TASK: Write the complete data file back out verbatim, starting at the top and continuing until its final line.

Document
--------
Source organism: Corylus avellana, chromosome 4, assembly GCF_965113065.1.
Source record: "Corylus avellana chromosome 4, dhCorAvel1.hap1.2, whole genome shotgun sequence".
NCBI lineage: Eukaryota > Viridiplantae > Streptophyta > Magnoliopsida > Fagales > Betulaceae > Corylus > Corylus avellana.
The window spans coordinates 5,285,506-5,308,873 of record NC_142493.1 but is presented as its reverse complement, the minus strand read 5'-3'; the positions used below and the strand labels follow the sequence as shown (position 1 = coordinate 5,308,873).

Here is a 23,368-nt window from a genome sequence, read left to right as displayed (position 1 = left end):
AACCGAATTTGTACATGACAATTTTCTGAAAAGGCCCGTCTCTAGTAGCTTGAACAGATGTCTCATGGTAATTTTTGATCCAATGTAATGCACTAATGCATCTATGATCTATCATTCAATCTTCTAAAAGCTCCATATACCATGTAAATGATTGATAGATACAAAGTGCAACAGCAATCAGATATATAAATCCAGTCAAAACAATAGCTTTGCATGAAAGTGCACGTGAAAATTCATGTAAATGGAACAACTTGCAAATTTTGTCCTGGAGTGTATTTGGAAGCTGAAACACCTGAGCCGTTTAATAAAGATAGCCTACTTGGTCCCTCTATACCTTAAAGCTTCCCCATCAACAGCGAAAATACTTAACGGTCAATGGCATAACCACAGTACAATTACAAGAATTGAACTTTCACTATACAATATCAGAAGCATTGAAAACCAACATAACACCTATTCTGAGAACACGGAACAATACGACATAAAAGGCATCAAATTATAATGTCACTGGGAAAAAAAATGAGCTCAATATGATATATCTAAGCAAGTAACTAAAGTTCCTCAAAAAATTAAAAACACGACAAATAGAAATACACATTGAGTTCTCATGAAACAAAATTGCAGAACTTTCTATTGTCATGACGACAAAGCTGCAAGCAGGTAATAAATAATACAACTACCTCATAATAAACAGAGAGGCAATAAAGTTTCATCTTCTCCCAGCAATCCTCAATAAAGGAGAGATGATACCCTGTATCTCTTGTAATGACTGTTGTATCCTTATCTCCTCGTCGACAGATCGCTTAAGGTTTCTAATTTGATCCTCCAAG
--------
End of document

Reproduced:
Source organism: Corylus avellana, chromosome 4, assembly GCF_965113065.1.
Source record: "Corylus avellana chromosome 4, dhCorAvel1.hap1.2, whole genome shotgun sequence".
NCBI lineage: Eukaryota > Viridiplantae > Streptophyta > Magnoliopsida > Fagales > Betulaceae > Corylus > Corylus avellana.
The window spans coordinates 5,285,506-5,308,873 of record NC_142493.1 but is presented as its reverse complement, the minus strand read 5'-3'; the positions used below and the strand labels follow the sequence as shown (position 1 = coordinate 5,308,873).

Here is a 23,368-nt window from a genome sequence, read left to right as displayed (position 1 = left end):
AACCGAATTTGTACATGACAATTTTCTGAAAAGGCCCGTCTCTAGTAGCTTGAACAGATGTCTCATGGTAATTTTTGATCCAATGTAATGCACTAATGCATCTATGATCTATCATTCAATCTTCTAAAAGCTCCATATACCATGTAAATGATTGATAGATACAAAGTGCAACAGCAATCAGATATATAAATCCAGTCAAAACAATAGCTTTGCATGAAAGTGCACGTGAAAATTCATGTAAATGGAACAACTTGCAAATTTTGTCCTGGAGTGTATTTGGAAGCTGAAACACCTGAGCCGTTTAATAAAGATAGCCTACTTGGTCCCTCTATACCTTAAAGCTTCCCCATCAACAGCGAAAATACTTAACGGTCAATGGCATAACCACAGTACAATTACAAGAATTGAACTTTCACTATACAATATCAGAAGCATTGAAAACCAACATAACACCTATTCTGAGAACACGGAACAATACGACATAAAAGGCATCAAATTATAATGTCACTGGGAAAAAAAATGAGCTCAATATGATATATCTAAGCAAGTAACTAAAGTTCCTCAAAAAATTAAAAACACGACAAATAGAAATACACATTGAGTTCTCATGAAACAAAATTGCAGAACTTTCTATTGTCATGACGACAAAGCTGCAAGCAGGTAATAAATAATACAACTACCTCATAATAAACAGAGAGGCAATAAAGTTTCATCTTCTCCCAGCAATCCTCAATAAAGGAGAGATGATACCCTGTATCTCTTGTAATGACTGTTGTATCCTTATCTCCTCGTCGACAGATCGCTTAAGGTTTCTAATTTGATCCTCCAAG